The Texas A&M Aggies and the University of Missouri Tigers will be rivals on the football field in Columbia on Saturday, but off the field, researchers at both universities are working together to fight Bovine Respiratory Disease Complex (BRDC).

“Yes, he definitely brought his ‘Aggie-ness’ to Missouri,” laughs Texas A&M Professor James Womack of his long-time friend and colleague, University of Missouri Professor Jerry Taylor, a former Texas A&M faculty member. The two professors are part of a larger effort to fight Bovine Respiratory Disease Complex (BRDC), a problem in the cattle industry that can lead to animal suffering and significant economic losses.

BRDC is a respiratory disease in cattle much like a cold or flu in humans, says Womack, a Distinguished Professor in Texas A&M’s Department of Veterinary Pathobiology who studies human and animal genetics at the College of Veterinary Medicine and Biomedical Sciences (CVM). “BRDC is considered the biggest health challenge to productivity in beef and dairy cattle,” he explains. “It used to be called shipping fever and because it occurred often when mixing cattle from different locations and putting them in close quarters. It spreads like a cold or flu. It’s a complex disease caused by multiple different species of bacteria and viruses. Symptoms include runny nose and difficulty breathing.”

The U.S. cattle industry sees annual losses of more than $690 million as a result of BRDC, according to the CVM. Cattle suffering from the disease may go for months with very limited eating and lose weight, Womack says, adding, “That’s a problem especially with beef cattle. They can be treated with antibiotics, but usually by then, profits are lost.”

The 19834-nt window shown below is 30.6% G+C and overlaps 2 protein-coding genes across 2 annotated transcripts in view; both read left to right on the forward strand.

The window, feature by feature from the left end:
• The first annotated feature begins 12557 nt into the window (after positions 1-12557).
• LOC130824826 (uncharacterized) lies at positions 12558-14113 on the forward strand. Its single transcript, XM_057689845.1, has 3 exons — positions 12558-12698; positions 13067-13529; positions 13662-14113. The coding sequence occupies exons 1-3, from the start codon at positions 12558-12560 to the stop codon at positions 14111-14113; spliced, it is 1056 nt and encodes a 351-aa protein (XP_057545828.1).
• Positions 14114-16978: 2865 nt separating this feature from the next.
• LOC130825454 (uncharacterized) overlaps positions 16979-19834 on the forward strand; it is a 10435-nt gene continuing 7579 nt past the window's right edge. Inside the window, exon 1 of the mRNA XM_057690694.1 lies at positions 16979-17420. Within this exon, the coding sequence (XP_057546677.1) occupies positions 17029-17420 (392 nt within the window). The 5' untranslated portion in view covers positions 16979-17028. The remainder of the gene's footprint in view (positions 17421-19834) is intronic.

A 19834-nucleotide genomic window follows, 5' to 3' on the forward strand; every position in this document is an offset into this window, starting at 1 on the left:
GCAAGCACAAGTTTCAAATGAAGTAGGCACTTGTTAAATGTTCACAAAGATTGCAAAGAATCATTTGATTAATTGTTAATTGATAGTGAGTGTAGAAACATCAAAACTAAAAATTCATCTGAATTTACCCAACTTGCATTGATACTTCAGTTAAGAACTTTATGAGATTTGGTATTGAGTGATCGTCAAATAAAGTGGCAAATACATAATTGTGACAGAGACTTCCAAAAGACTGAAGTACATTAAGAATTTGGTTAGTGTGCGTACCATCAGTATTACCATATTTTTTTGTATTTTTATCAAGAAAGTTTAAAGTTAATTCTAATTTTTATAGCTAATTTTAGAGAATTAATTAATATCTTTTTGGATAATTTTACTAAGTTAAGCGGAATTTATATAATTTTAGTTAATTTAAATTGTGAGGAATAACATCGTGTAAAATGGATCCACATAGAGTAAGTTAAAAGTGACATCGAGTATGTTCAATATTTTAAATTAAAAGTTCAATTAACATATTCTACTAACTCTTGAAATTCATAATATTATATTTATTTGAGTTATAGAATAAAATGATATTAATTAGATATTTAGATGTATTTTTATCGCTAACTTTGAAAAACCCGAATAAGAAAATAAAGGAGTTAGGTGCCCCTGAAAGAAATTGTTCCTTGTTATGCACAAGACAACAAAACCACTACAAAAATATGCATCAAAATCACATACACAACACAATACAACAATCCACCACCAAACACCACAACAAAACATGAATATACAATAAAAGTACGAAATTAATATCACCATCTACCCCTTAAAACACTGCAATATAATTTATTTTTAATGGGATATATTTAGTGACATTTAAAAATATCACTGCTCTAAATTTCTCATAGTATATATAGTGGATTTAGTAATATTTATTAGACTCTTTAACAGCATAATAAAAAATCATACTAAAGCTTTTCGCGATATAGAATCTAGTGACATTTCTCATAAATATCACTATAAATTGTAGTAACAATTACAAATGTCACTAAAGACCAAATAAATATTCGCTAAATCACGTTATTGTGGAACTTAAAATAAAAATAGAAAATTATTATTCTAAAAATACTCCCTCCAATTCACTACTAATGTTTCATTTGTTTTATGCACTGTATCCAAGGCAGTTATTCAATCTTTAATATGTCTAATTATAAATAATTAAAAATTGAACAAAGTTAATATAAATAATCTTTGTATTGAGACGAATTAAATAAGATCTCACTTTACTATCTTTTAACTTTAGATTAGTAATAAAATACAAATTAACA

But thanks to a $9.2 million grant from the U.S. Department of Agriculture, researchers are able to study prevention and treatment methods to fight BRDC.

Womack leads the research team, which includes Taylor, a Distinguished Professor of Animal Science and Genetics at Missouri’s Animal Science Research Center, along with researchers from several other universities and the USDA, known collectively as the Bovine Respiratory Disease Consortium.

In an effort to prevent the disease, the group is endeavoring to find the gene for resistance, says Womack. “We have known for some time that not all animals get the disease and there appears to be a genetic basis for the resistance. We now have the tools to identify the genes that are responsible for resistance and we can use them as DNA markers for selection for a more resistant breeding stock.”

In addition to preventing the disease, the knowledge gained in the research can also help in treatment. “Once you know the gene that is responsible, that gives you information about the mechanism − how the cattle deal with the pathogens − and that has the potential to lead to better therapeutics,” Womack notes.

The researchers are analyzing the DNA of more than 6,000 cattle located around the country and will develop selective breeding programs based on their findings.

Womack says he’s happy to partner with Taylor, who spent nearly 20 years as a faculty member in the Department of Animal Science at Texas A&M. “We’ve had a long-standing working relationship with him,” he notes. “The University of Missouri’s department is very strong scientifically, with expertise that complements ours.”

Now nearly halfway in to the five-year project, Womack says he is very optimistic. “We know that we are going to have some of the gene locations identified,” he predicts.

In addition to funding the research, the grant also helps fund undergraduate, veterinary and graduate education, according to the CVM.